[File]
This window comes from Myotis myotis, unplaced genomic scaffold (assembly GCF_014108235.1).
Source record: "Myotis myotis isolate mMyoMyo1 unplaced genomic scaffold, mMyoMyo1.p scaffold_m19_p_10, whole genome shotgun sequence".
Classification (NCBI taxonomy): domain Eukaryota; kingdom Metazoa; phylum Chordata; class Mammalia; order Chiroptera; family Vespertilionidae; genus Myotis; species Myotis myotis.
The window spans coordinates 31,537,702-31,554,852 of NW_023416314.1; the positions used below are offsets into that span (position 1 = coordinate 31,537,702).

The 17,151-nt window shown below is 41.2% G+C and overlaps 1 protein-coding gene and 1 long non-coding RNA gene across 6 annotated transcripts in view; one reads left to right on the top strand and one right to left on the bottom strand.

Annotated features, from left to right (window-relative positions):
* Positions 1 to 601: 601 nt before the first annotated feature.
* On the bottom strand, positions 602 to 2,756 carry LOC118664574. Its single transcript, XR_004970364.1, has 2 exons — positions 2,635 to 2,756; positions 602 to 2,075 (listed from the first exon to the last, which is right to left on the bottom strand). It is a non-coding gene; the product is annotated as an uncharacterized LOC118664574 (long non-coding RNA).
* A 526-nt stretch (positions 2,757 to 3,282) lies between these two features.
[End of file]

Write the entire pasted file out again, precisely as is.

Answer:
This window comes from Myotis myotis, unplaced genomic scaffold (assembly GCF_014108235.1).
Source record: "Myotis myotis isolate mMyoMyo1 unplaced genomic scaffold, mMyoMyo1.p scaffold_m19_p_10, whole genome shotgun sequence".
Classification (NCBI taxonomy): domain Eukaryota; kingdom Metazoa; phylum Chordata; class Mammalia; order Chiroptera; family Vespertilionidae; genus Myotis; species Myotis myotis.
The window spans coordinates 31,537,702-31,554,852 of NW_023416314.1; the positions used below are offsets into that span (position 1 = coordinate 31,537,702).

The 17,151-nt window shown below is 41.2% G+C and overlaps 1 protein-coding gene and 1 long non-coding RNA gene across 6 annotated transcripts in view; one reads left to right on the top strand and one right to left on the bottom strand.

Annotated features, from left to right (window-relative positions):
* Positions 1 to 601: 601 nt before the first annotated feature.
* On the bottom strand, positions 602 to 2,756 carry LOC118664574. Its single transcript, XR_004970364.1, has 2 exons — positions 2,635 to 2,756; positions 602 to 2,075 (listed from the first exon to the last, which is right to left on the bottom strand). It is a non-coding gene; the product is annotated as an uncharacterized LOC118664574 (long non-coding RNA).
* A 526-nt stretch (positions 2,757 to 3,282) lies between these two features.